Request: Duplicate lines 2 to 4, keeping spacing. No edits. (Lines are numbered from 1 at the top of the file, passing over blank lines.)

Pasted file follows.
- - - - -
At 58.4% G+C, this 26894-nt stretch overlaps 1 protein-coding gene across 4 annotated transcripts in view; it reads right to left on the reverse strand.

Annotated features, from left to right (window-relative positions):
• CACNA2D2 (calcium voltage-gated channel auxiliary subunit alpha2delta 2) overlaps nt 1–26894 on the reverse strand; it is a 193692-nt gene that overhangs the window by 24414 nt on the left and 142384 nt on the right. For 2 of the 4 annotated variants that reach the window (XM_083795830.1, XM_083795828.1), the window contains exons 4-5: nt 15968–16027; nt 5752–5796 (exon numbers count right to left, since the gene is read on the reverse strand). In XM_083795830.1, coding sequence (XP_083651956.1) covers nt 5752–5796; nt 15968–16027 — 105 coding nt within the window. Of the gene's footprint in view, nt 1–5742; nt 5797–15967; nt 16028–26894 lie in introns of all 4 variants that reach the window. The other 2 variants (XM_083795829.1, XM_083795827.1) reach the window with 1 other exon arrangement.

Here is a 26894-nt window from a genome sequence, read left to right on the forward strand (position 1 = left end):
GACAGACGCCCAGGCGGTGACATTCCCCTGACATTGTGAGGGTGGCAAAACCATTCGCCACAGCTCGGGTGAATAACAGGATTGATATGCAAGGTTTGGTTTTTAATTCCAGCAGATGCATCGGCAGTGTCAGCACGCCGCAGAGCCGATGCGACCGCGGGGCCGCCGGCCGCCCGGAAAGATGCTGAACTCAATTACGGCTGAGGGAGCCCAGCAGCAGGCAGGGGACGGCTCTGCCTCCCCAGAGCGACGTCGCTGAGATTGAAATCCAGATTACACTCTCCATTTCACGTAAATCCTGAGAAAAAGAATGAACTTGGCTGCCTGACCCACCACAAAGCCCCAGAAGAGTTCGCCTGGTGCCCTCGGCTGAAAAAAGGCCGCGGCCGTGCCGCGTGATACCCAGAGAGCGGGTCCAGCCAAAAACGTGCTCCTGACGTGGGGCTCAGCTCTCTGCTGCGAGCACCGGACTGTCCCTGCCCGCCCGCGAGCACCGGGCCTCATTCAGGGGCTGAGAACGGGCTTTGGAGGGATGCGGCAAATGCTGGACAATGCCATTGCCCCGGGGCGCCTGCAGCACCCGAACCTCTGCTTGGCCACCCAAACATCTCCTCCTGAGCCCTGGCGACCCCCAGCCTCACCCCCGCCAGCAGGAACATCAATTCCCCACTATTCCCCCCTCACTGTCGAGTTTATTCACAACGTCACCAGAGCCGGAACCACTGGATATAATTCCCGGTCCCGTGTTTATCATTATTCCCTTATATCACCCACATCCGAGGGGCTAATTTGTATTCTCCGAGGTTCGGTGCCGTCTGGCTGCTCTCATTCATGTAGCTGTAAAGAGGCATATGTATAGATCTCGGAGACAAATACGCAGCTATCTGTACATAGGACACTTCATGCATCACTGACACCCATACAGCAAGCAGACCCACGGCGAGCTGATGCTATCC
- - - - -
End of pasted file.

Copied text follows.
Annotated features, from left to right (window-relative positions):
• CACNA2D2 (calcium voltage-gated channel auxiliary subunit alpha2delta 2) overlaps nt 1–26894 on the reverse strand; it is a 193692-nt gene that overhangs the window by 24414 nt on the left and 142384 nt on the right. For 2 of the 4 annotated variants that reach the window (XM_083795830.1, XM_083795828.1), the window contains exons 4-5: nt 15968–16027; nt 5752–5796 (exon numbers count right to left, since the gene is read on the reverse strand). In XM_083795830.1, coding sequence (XP_083651956.1) covers nt 5752–5796; nt 15968–16027 — 105 coding nt within the window. Of the gene's footprint in view, nt 1–5742; nt 5797–15967; nt 16028–26894 lie in introns of all 4 variants that reach the window. The other 2 variants (XM_083795829.1, XM_083795827.1) reach the window with 1 other exon arrangement.

Here is a 26894-nt window from a genome sequence, read left to right on the forward strand (position 1 = left end):